Right wing pundits unapologetic in face of Plame 'covert' revelation
A newly disclosed court filing from special prosecutor Patrick Fitzgerald reveals that former CIA agent Valerie Plame Wilson was indeed a covert agent who had traveled overseas undercover when her identity was revealed by columnist Bob Novak.
But pundits on the right continue to defend Novak and I. Lewis "Scooter" Libby, who was convicted of perjury in the leak investigation, dismissing Plame's covert status and rehashing allegations that she improperly suggested husband Ambassador Joe Wilson's trip to Niger that undercut the Bush administration's pre-war assertions about Iraq's weapons of mass destruction.
"Like the shape-shifting T-1000 cyborg in Terminator 2, Patrick Fitzgerald's claim that Valerie Plame was a covert agent, and that therefore Scooter Libby deserves a harsh sentence for supposedly outing her, not only won't die a proper death due to lack of proof, it keeps mutating into new forms," writes Al Johnson on conservative blog the American Thinker.
Salon blogger Glen Greenwald outlines more than a dozen instances of Republican pundits insisting prior to Friday's court filing that Plame was not a covert agent. Even White House spokesman Tony Snow told Fox News host Bill O'Reilly in February, "She wasn't a covert agent."
Meanwhile, a Republican senator inserted into a report last week on pre-war intelligence allegations that Plame lied in her testimony before congressional committees regarding Wilson's trip to Niger.
According to Fitzgerald's filing, Plame traveled "sometimes in true name and sometimes in alias -- but always using cover -- whether official or non-official (NOC) -- with no ostensible relationship to the CIA."
Blog headingright.com responded to the revelation that Plame traveled overseas "always using cover" in the years prior to her outing with a, la-la-la-I-can't-hear-you.
"What you see her (sic) is a complete broadside fabrication from the rogues and nothing more," a poster wrote on the blog.
The main point of contention seems to be that Plame sometimes traveled using her own name and identified herself as a government official if not a CIA agent, although conservative pundits seem to ignore that she also used "non-official cover" during some of her travels, during which she would be seen to have no ostensible relationship with the CIA.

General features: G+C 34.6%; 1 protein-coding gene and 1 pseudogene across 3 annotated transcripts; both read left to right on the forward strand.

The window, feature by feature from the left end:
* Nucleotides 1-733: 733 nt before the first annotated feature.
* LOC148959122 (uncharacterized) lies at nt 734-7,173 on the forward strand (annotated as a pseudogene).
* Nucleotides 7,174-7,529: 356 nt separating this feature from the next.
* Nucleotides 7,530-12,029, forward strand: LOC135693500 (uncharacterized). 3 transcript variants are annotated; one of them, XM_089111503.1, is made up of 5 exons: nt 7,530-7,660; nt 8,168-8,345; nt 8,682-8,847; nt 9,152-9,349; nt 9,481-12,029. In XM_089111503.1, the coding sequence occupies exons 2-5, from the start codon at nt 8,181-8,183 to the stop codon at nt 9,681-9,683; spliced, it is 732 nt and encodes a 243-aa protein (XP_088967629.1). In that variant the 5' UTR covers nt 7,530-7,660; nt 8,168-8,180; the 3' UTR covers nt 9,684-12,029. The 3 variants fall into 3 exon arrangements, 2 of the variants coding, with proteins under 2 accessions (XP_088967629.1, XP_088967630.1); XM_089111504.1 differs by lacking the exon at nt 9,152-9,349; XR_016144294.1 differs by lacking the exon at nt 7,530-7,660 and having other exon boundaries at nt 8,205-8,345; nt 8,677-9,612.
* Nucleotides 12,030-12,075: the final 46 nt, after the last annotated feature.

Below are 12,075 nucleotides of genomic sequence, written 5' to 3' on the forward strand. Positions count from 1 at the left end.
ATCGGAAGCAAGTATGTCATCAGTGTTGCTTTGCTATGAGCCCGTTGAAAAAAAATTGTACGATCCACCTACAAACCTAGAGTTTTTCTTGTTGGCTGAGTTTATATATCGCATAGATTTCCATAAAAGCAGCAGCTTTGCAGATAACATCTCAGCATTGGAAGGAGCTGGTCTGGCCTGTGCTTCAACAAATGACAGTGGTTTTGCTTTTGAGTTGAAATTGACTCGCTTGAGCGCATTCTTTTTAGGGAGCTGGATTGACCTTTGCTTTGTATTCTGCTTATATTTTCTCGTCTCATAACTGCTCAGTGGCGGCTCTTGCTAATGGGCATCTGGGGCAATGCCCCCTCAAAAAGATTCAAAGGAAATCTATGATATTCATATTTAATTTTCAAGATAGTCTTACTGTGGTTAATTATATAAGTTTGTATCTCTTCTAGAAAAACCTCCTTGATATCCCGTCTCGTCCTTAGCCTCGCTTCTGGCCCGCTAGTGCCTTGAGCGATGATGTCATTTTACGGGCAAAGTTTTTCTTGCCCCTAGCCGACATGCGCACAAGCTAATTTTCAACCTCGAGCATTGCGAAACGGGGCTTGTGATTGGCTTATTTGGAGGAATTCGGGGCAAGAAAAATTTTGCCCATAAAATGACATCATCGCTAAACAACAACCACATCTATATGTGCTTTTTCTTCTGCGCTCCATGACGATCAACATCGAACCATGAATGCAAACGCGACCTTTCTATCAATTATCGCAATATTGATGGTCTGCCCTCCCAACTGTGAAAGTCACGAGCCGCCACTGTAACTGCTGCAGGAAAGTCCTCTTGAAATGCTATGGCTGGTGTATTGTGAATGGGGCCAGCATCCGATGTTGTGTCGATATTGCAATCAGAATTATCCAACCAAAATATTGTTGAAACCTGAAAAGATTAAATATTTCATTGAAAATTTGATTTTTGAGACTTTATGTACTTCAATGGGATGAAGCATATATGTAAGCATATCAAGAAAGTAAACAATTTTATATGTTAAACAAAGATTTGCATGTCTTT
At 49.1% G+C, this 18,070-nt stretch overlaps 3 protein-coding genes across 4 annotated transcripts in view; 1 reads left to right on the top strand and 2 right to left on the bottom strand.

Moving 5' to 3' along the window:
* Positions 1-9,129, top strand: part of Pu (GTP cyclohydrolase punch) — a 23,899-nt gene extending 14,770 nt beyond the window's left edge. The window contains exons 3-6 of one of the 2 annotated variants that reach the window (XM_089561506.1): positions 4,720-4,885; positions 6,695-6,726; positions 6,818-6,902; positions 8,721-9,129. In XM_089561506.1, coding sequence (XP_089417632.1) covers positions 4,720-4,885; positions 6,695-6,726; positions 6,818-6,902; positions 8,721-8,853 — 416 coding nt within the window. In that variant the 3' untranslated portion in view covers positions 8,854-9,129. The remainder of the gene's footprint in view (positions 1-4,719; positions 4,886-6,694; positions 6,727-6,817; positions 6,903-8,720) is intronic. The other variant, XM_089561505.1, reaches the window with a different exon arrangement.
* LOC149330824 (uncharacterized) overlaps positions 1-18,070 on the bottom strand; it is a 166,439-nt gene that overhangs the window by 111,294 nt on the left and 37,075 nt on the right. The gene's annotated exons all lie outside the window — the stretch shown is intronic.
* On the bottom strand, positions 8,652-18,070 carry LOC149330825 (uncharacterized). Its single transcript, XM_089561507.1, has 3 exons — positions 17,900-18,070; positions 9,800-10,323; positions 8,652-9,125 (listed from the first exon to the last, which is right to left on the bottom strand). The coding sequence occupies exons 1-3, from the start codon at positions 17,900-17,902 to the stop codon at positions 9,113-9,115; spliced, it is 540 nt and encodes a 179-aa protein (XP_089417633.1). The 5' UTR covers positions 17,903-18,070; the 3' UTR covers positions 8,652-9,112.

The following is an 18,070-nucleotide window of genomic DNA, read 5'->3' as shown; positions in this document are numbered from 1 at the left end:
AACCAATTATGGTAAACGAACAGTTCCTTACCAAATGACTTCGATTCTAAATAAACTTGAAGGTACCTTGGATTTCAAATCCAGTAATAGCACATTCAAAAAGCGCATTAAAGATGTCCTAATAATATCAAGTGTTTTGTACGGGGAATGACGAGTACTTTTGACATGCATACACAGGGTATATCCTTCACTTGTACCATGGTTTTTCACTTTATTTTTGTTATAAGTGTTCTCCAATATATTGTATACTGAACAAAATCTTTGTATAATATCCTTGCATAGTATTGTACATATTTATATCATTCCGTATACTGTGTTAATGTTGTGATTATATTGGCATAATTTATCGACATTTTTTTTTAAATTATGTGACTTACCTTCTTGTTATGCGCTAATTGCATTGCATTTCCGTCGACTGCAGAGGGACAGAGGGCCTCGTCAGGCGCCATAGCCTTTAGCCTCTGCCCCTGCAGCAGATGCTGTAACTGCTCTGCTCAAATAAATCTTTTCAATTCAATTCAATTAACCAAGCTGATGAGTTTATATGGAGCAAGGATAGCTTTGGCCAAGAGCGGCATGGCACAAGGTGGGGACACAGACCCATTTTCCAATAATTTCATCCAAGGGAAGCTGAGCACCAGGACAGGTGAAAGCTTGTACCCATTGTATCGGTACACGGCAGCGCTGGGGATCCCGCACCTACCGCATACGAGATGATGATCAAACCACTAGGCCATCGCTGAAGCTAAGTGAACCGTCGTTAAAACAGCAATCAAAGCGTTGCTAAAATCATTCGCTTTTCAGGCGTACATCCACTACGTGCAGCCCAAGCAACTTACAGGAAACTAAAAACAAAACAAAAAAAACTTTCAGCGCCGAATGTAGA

"Either way you look at it she was not a covert agent covered by the Intelligence identities Protection Act of 1982," read a post on conservative blog Flopping Aces. "This is why ole Fitz' never brought any charges against the leaker of her name."
Plame's name was revealed in a July 14, 2003 column by Novak, which occurred after her husband published an op-ed in the New York Times that called President Bush's assertion in his State of the Union address that year that Saddam Hussein was seeking uranium from Africa untrue.
Commentator Ed Morrissey, writing on his blog Captain's Quarters, used the new revelation to criticize George Tenet's tenure at the CIA.
"So now we have confirmation that Plame did get her cover blown. I suppose the only reason that Fitzgerald didn't bother to indict Richard Armitage for the crime was that it would have meant explaining how the CIA tried to hide its NOC asset in plain sight," Morrissey wrote, referring to the former deputy Secretrary of State who was eventually revealed to be Novak's original source.
Conservatives have tried to undercut that assertion by insisting that Plame simply sent her husband on a "junket" to Africa, despite the contacts he built as an ambassador on the continent.
Sen. Kit Bond, R-Mo., attached to a Senate intelligence report released last week a memo he said proved Plame recommended her husband for the trip, undercutting her assertion she had nothing to do with arranging the trip.
Bond told USA Today the memo "doesn't square" with her testimony that an unnamed CIA colleague raised her husband's name.
The memo from Plame reads, in part, "As you may recall [redacted] of CP/[office2] recently  approached my husband to possibly use his contacts in Niger to investigate [a separate Niger matter] ... My husband is willing to help if it makes sense, but no problem if not, end of story."
Plame's attorney told USA Today that Plame was not responsible for Wilson's trip. Bond's report, the attorney said, is an attempt to draw attention from the "real wrong here -- a White House that outed a covert operative and undermined national security."